"Maybe Buddy wanted to die. Maybe he pulled a Vince Foster. Perhaps he had seen and heard too much in that house, was privy to too many unspeakable schemes and just couldn't take the guilt."


In a phone interview, Gorin explained what happened next.

"A steady stream of the most colorful e-mails you could imagine started to fill my computer. It reached 400 by the end of the weekend." As she went to sleep, she could hear her computer going "ding," "ding," "ding."

All together, she received 750 e-mails.

Gorin delicately summarized the nature of the correspondence.

"The writers interpreted my article to say that I was comparing Chelsea to a dog and that I was taking the opportunity of a dog's death to spew hatred at the Clintons." That summary, she said, was all that was fit to print in a public news outlet. Otherwise, "you would have to do a lot of bleeps."

The messages, however, appear uncensored and unexpurgated in "The Buddy Chronicles," available for $14.95 from bruiserbooks.com. Original spelling, capitalization and punctuation have been preserved.

"Are you one of those rabid right-wing hate-filled christian wackos???" asked a Texas man.

"How would you feel if someone wrote some article blaming you for the death of your dog, cat or in your case bat you witch?" wrote another man.

"Are you sure you have a husband?" a woman asked. "God forbid you have kids."

Other readers wished her a "poetically just" death, like Barbara Olson's.

And Gorin is right -- some of the messages cannot be repeated here.

But 130 out of the 750 responses were favorable, and they are in the book as well. Gorin said those readers were not used to seeing their views represented in their local papers and wondered how her column "got past the censors."

Gorin, 30, came to the United States with her family from Russia in 1976, the bicentennial year of America's independence, she was quick to note.

Her father, a violinist for the Bolshoi Theater in Moscow, joined the Baltimore Symphony Orchestra. She lived in Maryland for 15 years and went to New York City when she was 18. Her husband's family, also from Russia, came to the United States in 1980.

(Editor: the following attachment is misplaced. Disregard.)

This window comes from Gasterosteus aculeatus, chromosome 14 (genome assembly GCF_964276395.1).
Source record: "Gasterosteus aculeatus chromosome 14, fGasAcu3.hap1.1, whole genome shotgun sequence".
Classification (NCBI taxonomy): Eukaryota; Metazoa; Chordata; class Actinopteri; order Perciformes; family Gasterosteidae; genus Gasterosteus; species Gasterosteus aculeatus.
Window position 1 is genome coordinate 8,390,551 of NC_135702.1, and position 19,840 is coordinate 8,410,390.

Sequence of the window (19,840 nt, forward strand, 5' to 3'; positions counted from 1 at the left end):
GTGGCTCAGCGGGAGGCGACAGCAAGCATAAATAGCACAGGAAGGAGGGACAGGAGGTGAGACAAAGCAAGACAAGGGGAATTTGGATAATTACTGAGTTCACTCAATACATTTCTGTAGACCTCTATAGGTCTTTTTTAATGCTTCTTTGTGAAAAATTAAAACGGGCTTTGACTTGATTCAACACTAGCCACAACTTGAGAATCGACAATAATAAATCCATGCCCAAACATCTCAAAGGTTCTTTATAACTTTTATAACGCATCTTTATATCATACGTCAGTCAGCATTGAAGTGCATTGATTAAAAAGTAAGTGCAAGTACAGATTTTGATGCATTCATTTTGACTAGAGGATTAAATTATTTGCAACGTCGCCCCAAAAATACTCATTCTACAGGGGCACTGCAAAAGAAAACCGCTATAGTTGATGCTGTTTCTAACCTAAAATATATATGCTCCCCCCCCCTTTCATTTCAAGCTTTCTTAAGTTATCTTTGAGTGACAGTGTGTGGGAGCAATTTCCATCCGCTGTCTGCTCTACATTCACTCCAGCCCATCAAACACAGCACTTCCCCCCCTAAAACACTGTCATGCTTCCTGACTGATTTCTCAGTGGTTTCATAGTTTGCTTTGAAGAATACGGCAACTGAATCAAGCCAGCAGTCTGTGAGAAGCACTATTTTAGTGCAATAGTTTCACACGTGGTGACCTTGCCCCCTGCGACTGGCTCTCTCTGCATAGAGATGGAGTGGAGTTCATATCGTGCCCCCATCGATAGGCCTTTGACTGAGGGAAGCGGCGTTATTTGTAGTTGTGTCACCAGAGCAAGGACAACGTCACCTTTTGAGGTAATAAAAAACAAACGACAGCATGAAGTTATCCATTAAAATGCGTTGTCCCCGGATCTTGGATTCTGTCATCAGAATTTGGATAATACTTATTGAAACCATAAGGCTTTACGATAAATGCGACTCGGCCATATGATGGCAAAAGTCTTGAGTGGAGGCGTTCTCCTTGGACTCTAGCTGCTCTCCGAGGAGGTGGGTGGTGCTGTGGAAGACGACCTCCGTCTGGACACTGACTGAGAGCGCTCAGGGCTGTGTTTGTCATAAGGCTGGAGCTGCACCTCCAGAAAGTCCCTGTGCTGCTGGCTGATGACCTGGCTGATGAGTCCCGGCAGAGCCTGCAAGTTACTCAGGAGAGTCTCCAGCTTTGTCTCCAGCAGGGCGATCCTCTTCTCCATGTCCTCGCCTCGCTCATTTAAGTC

She was asked how coming from a refusenik background has influenced her thinking.

"Ninety-nine percent of what I call the first wave of Soviet Jewish immigrants who came in the '70s and early '80s are conservative," she replied. "Basically, they experienced the extreme of left-wing policies and the welfare state."

But as a teenager, she repeatedly tested that position, noticing that her contemporaries did not share it.

"They were into this hippie stuff and these posters of Jimi Hendrix, and I thought that's what I was supposed to be interested in. So I constantly reevaluated my politics to see if I had it wrong."

But to the immigrant girl, "America didn't seem as bad and problematic as I was getting from the hipsters."

And what was she interested in?

"Jewelry. And buying my first car with my own money from waitressing. I was very ambitious. I just wanted to get on the road."

Gorin dedicated the "Chronicles" to Buddy and chose her epigraph from the Book of Proverbs (12:10): "A righteous man regardeth the life of his beast: but the tender mercies of the wicked are cruel."


Copyright 2003 by United Press International.

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Julia Gorin started worrying about Buddy, the chocolate Labrador retriever, when he was brought to the White House as a puppy late in 1997. She had heard that Bill Clinton's poll-oriented advisers feared the president would lose his "family man" image when his daughter,...
Sunday, 15 June 2003 12:00 AM